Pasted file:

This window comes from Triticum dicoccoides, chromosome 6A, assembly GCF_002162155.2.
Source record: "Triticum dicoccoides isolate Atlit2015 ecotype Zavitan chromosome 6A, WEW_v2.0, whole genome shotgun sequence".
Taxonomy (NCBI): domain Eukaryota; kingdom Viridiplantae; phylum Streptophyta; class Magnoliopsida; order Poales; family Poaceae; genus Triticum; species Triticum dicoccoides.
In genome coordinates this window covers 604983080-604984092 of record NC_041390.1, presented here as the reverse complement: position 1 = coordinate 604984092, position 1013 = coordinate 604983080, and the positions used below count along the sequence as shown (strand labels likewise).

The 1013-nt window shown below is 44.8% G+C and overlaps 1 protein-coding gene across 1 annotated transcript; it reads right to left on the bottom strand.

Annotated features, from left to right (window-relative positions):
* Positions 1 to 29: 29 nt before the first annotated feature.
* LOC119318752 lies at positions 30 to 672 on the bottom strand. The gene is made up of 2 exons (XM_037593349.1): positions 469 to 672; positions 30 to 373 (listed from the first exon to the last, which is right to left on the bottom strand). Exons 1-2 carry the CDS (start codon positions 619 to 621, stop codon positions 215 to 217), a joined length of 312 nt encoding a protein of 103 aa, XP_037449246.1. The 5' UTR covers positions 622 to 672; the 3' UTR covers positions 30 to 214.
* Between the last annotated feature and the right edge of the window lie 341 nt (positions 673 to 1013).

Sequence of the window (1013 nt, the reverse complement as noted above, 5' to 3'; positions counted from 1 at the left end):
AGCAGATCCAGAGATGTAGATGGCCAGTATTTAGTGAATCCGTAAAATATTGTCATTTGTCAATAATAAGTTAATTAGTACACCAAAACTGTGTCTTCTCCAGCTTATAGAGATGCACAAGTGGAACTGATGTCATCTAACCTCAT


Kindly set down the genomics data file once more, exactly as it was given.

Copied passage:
This window comes from Triticum dicoccoides, chromosome 6A, assembly GCF_002162155.2.
Source record: "Triticum dicoccoides isolate Atlit2015 ecotype Zavitan chromosome 6A, WEW_v2.0, whole genome shotgun sequence".
Taxonomy (NCBI): domain Eukaryota; kingdom Viridiplantae; phylum Streptophyta; class Magnoliopsida; order Poales; family Poaceae; genus Triticum; species Triticum dicoccoides.
In genome coordinates this window covers 604983080-604984092 of record NC_041390.1, presented here as the reverse complement: position 1 = coordinate 604984092, position 1013 = coordinate 604983080, and the positions used below count along the sequence as shown (strand labels likewise).

The 1013-nt window shown below is 44.8% G+C and overlaps 1 protein-coding gene across 1 annotated transcript; it reads right to left on the bottom strand.

Annotated features, from left to right (window-relative positions):
* Positions 1 to 29: 29 nt before the first annotated feature.
* LOC119318752 lies at positions 30 to 672 on the bottom strand. The gene is made up of 2 exons (XM_037593349.1): positions 469 to 672; positions 30 to 373 (listed from the first exon to the last, which is right to left on the bottom strand). Exons 1-2 carry the CDS (start codon positions 619 to 621, stop codon positions 215 to 217), a joined length of 312 nt encoding a protein of 103 aa, XP_037449246.1. The 5' UTR covers positions 622 to 672; the 3' UTR covers positions 30 to 214.
* Between the last annotated feature and the right edge of the window lie 341 nt (positions 673 to 1013).

Sequence of the window (1013 nt, the reverse complement as noted above, 5' to 3'; positions counted from 1 at the left end):
AGCAGATCCAGAGATGTAGATGGCCAGTATTTAGTGAATCCGTAAAATATTGTCATTTGTCAATAATAAGTTAATTAGTACACCAAAACTGTGTCTTCTCCAGCTTATAGAGATGCACAAGTGGAACTGATGTCATCTAACCTCAT